Nedbank’s non-interest revenue slump by 14% to E69.4 million
NEDBANK Swaziland’s noninterest revenue has decreased by 14 per cent from E88.8 million in the previous year to E69.4 million for the half year ended June 2017.
This is according to the bank’s half year results for the period between January and June 2017.
Non-interest revenue could be understood as creditor income derived primarily from fees including deposit and transaction fees, insufficient funds fees, annual fees, monthly account service charges; inactivity fees, check and deposit slip fees, and so on.
Conversely to the decrease of noninterest revenue, deposits reportedly increased by 15 per cent from E3 407 million to E3 928 million mostly twisted by wholesale banking.
The bank noted that it released its results at a time when the economy continued to take a hiding from global uncertainties as well as from domestic developments that has impacted growth.
The bank reported that its net interest income increased by 18 per cent to E131.6 million, mainly due to loans in the personal banking sector.
The bank also saw its headline earnings plunge by 16 per cent from just about E60.9 million to E50.9 million compared to the same period last year.
In a statement issued by the bank, Nedbank Managing Director Fikile Nkosi disclosed that they had anticipated a decline in headline earnings in their focus and budgeting.
But, she said they remain upbeat that they will achieve growth going forward.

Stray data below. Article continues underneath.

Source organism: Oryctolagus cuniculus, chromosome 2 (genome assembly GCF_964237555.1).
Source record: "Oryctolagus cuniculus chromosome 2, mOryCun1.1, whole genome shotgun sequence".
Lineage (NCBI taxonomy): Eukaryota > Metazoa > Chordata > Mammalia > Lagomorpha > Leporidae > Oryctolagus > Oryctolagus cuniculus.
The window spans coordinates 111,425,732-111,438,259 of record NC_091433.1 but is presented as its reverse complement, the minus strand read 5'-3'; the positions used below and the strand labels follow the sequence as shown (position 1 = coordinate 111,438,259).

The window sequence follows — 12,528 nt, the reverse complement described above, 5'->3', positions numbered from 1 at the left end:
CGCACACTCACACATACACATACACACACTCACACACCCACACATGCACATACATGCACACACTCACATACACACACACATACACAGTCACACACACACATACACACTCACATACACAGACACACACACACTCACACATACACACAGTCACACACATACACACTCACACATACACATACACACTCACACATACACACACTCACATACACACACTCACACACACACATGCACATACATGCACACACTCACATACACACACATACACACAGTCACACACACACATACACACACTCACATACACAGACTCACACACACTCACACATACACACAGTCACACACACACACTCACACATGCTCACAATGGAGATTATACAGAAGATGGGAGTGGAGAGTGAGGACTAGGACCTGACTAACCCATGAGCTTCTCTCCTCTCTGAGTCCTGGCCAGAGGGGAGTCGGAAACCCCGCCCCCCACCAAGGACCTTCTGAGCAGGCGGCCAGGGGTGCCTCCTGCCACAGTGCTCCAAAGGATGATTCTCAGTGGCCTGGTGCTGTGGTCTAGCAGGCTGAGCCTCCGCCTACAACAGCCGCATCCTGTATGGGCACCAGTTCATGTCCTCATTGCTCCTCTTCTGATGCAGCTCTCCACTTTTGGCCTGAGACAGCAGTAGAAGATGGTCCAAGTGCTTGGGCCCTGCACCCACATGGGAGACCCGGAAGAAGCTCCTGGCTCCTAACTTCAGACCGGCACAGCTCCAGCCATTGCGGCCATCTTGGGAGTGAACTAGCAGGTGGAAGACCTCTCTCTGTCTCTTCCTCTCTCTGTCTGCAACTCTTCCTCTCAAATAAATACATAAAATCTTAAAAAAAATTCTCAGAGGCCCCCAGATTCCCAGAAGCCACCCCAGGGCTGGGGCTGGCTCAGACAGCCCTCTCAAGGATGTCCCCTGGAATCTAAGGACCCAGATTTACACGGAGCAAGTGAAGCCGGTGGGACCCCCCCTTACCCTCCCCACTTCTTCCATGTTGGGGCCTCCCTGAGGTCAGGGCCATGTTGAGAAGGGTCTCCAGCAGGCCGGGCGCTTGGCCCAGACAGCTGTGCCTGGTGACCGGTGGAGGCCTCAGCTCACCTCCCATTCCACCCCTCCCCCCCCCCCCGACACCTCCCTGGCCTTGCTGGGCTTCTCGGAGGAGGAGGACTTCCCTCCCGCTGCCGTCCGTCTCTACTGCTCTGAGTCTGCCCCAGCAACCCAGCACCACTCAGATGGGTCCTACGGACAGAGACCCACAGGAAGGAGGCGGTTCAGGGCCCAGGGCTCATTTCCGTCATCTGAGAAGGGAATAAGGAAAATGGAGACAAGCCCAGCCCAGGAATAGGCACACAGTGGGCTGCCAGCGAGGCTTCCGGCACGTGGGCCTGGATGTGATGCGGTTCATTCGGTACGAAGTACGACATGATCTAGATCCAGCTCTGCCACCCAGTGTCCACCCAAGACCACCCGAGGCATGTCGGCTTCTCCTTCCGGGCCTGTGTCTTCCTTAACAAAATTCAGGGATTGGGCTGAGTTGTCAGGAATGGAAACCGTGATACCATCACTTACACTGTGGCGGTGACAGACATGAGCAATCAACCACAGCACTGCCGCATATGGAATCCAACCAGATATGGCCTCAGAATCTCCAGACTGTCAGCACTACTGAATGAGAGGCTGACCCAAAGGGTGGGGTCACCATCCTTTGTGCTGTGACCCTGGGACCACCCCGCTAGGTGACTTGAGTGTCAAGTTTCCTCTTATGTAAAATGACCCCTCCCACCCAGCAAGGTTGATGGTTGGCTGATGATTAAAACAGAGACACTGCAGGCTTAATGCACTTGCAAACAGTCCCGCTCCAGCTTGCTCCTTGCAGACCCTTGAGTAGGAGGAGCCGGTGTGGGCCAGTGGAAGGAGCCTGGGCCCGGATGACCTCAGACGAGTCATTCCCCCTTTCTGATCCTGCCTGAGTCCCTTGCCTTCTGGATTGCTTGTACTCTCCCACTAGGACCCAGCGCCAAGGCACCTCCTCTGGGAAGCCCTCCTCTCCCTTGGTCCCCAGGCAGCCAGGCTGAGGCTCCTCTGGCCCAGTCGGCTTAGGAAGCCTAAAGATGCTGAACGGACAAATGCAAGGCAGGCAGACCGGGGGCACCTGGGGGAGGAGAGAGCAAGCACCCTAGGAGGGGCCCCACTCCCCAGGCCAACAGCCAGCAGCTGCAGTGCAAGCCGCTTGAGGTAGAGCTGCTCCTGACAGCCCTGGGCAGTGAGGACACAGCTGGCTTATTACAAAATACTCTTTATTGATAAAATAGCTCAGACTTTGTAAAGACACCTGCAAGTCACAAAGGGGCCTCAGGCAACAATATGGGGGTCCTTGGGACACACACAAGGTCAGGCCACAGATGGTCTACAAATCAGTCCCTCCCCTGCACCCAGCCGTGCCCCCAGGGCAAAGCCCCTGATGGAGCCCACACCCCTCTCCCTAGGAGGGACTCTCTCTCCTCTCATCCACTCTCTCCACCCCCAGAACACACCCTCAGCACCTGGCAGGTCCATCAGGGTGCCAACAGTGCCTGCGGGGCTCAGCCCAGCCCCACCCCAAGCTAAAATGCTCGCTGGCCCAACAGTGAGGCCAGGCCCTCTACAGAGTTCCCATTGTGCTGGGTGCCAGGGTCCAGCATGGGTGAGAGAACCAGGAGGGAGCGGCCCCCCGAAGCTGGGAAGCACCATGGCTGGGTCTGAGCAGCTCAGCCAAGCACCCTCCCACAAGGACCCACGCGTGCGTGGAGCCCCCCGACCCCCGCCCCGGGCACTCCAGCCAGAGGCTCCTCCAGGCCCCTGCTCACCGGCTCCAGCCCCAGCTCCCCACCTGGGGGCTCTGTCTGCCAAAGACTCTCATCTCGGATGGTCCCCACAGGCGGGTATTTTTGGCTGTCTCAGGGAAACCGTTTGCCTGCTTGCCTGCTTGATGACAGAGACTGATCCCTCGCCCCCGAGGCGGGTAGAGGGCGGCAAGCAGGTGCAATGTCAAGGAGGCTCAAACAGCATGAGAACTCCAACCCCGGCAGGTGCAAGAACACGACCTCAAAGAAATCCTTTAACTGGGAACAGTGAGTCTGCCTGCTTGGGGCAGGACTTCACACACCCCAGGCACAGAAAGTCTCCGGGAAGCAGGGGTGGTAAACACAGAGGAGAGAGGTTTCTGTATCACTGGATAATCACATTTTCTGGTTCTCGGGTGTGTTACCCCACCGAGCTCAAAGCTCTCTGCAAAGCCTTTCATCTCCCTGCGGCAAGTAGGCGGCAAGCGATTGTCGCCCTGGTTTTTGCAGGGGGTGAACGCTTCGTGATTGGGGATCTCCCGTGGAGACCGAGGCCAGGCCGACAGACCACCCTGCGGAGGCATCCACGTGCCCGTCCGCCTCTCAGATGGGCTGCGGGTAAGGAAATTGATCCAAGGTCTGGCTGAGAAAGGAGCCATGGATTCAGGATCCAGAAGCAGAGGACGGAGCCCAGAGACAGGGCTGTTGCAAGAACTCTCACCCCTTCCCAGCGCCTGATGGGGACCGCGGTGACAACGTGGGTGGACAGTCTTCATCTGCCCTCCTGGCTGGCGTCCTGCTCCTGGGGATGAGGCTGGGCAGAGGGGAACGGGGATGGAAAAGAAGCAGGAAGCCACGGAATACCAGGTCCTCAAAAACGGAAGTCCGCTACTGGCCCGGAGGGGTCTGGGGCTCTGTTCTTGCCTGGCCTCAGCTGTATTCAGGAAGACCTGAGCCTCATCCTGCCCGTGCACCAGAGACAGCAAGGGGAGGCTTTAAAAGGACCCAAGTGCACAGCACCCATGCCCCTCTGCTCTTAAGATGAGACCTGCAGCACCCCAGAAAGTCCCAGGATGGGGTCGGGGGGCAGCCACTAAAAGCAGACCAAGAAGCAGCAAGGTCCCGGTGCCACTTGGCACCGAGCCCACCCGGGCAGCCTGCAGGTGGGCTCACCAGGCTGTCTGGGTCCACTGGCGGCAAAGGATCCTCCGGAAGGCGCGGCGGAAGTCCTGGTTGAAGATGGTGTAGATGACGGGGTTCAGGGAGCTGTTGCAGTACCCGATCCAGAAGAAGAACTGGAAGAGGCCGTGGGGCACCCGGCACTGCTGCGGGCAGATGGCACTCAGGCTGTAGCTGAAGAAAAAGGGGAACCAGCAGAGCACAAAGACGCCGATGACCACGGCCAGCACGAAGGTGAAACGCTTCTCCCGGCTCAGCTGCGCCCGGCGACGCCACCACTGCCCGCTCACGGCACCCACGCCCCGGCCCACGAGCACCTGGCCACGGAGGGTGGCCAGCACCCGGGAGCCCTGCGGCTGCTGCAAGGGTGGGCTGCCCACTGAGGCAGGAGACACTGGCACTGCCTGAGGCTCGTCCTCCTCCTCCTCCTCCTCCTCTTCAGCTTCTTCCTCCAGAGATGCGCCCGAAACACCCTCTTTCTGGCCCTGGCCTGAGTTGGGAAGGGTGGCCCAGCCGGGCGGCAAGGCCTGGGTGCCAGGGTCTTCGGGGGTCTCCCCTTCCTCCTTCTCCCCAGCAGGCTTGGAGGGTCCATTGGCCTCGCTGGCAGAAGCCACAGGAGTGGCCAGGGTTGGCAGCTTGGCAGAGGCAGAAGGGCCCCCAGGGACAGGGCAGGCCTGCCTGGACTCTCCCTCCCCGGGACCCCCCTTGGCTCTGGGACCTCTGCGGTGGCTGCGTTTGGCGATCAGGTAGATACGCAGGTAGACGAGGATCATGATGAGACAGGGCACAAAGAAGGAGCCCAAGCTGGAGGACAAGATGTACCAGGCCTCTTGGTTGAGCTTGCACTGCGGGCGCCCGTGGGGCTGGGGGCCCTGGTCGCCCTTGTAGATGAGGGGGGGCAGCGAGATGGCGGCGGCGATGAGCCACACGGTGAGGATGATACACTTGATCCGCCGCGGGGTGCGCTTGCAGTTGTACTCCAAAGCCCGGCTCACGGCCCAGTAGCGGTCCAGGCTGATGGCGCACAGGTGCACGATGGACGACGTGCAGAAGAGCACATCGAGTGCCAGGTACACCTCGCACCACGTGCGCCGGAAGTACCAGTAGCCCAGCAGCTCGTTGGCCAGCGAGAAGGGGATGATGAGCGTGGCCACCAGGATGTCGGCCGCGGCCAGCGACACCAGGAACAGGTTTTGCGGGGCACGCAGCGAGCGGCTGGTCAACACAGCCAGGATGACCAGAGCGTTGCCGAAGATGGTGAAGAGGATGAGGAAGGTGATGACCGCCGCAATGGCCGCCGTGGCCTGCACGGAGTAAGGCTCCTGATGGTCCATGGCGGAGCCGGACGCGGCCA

“We, therefore, looked at enhanced channels such as the digital platform. Overall growth is there, but not in the traditional instruments which is depicted by usage picking up in our ATMs, point of sale devices, internet banking and the Mobile Banking App. The nature of the product cycle is that it tends to pick up slowly, but we are optimistic that by end of the year, uptake will be higher and we look forward to continued efforts to proliferate these channels,” she said.
The company’s profit after taxation decreased from about E60.5 million to about E51 million.
“Impairment of loans and advances charge for the period has increased by 36 per cent to E14.2 million (2016: E10.4 million). Growth in impairments is attributed to unfavorable economic conditions,” said the bank.
As at June 30, the bank’s capital and reserves amounted to E676.8 million providing a capital adequacy ratio of 23.1 per cent against the eight per cent statutory requirement.
In its outlook, the bank projects growth opportunities in the construction and agriculture sectors and therefore seeks to look into processes and policies to align itself with the requirements of these sectors.
“Moreover, Nedbank is poised to leverage on the new brand, which positions the bank as money experts who do good, through the emphasis on client experience and product offering,” said the bank.